Anthony Al-Jamie

Anthony Al-Jamie

Dr. Anthony Al-Jamie lived and worked as an educational administrator and journalist in Tokyo for over 20 years. His in-depth understanding of Japanese language and culture has allowed him to carry out interviews with many of the most renowned individuals in Japan. He first began writing for the Tokyo Journal in the 1990s as Education Editor, later he was promoted to Senior Editor, and eventually International Editor. He currently works in higher education publishing and serves the Tokyo Journal as Executive Editor.

Saturday, 13 September 2014 05:01

Hatsune Miku

Virtual Singer Hatsune Miku

The World’s Leading Vocaloid Opens for Lady Gaga

Japan’s top superstar with more fans on the Internet than any other Japanese pop star is virtual. Synthesized songstress Hatsune Miku has wowed audiences around the world with an innovative ensemble of music software that has allowed her fans to create over 100,000 songs, digital animation and live 3D performances both in Japan and abroad. She also opened for Lady Gaga in the U.S. Tokyo Journal’s Executive Editor Anthony Al-Jamie explored what’s behind global phenom Hatsune Miku with Crypton Future Media, the creators behind Japan’s virtual singer

TJ: Could you explain a little about what a vocaloid is? How does it work? Who uses it, and for what?
CRYPTON: “VOCALOID” is singing synthesizing technology developed by YAMAHA Corp. Hatsune Miku is software which came into the world as a result of this technology. By entering melodies and lyrics on one’s PC, the software sings them exactly as they are.

Saturday, 13 September 2014 04:54

Sebastian Masuda

Ambassador of Kawaii

Interview by Anthony Al-Jamie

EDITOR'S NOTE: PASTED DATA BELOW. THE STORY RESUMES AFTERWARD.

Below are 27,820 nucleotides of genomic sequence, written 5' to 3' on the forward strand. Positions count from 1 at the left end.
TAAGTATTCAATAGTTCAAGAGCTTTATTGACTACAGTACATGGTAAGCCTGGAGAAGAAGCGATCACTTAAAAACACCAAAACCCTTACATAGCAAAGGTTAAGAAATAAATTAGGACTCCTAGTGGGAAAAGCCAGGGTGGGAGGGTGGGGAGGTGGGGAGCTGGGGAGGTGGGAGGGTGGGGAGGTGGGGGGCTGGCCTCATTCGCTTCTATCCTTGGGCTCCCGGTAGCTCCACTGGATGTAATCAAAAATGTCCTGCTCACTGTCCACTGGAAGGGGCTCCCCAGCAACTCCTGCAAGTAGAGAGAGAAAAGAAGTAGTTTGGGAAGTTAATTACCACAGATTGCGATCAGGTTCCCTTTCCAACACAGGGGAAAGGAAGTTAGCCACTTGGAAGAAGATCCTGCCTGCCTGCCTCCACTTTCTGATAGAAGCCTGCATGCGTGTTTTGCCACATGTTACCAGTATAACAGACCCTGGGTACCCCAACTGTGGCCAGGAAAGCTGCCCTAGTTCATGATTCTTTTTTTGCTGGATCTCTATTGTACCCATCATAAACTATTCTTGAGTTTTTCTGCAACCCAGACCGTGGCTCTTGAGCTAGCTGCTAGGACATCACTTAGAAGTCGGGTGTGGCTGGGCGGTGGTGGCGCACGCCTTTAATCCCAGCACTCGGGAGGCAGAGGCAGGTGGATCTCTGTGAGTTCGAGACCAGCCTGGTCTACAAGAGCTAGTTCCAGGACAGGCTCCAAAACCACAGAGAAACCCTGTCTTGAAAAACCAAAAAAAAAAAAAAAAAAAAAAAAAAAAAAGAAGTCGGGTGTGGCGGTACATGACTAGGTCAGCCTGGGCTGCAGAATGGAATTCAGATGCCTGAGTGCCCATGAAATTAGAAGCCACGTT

Fashion, art exhibition, music video, and even Christmas tree designer, Sebastian Masuda is a standout in Japan’s modern artistic culture. Since creating Harajuku-based kawaii fashion outlet 6%DOKIDOKI in 1995, Masuda has worked relentlessly to spread Harajuku culture to people all over the world. As 6%DOKIDOKI’s 20th anniversary fast approaches, Tokyo Journal’s Executive Editor Anthony Al-Jamie spoke to Sebastian Masuda about the beginnings of his brand, and what’s still to come.

Saturday, 13 September 2014 04:46

Kyary Pamyu Pamyu

Japan's Kyary Pamyu Pamyu, the Queen of Kawaii

Interview by Anthony Al-Jamie

Kyary Pamyu Pamyu has caused a revolution in the J-pop world with her unique blending of kawaii [cuteness] with creepy chic. In 2012, the mayor of Shibuya named her the “Kawaii Ambassador” of Harajuku, and her success has mushroomed overseas. She’s gone on global tours, her breakthrough song “PONPONPON” was featured on “The Simpsons,” American pop idol Katy Perry has tweeted about Kyary’s music and in July 2014 she released her third studio album “Pika Pika Fantajin.” Tokyo Journal Executive Editor Anthony Al-Jamie interviewed the 21-year-old chart-topping singer about music, fashion and her future.

Thursday, 04 September 2014 22:54

Cuba Gooding, Jr.

Cuba Gooding, Jr. Academy Award Winning Actor Expands his Creative Boundaries

With his mother being a singer with the Sweethearts and his father the lead vocalist of The Main Ingredient, Cuba Gooding, Jr. was introduced to the world of entertainment from a young age. Tokyo Journal Executive Editor Anthony Al-Jamie talked to the film star, who won an Oscar as Best Supporting Actor for “Jerry Maguire,” about his roles in historical civil rights films as well as his aspirations to become a screenplay writer and director.

TJ: What are you doing in New York?
GOODING: I flew in for a couple of reasons, one of which was to meet with my agents and present them with my new screenplay. I’ve been writing scripts for the past year and I’m on my next one, which I’m really excited about.

TJ: Can you tell us about that?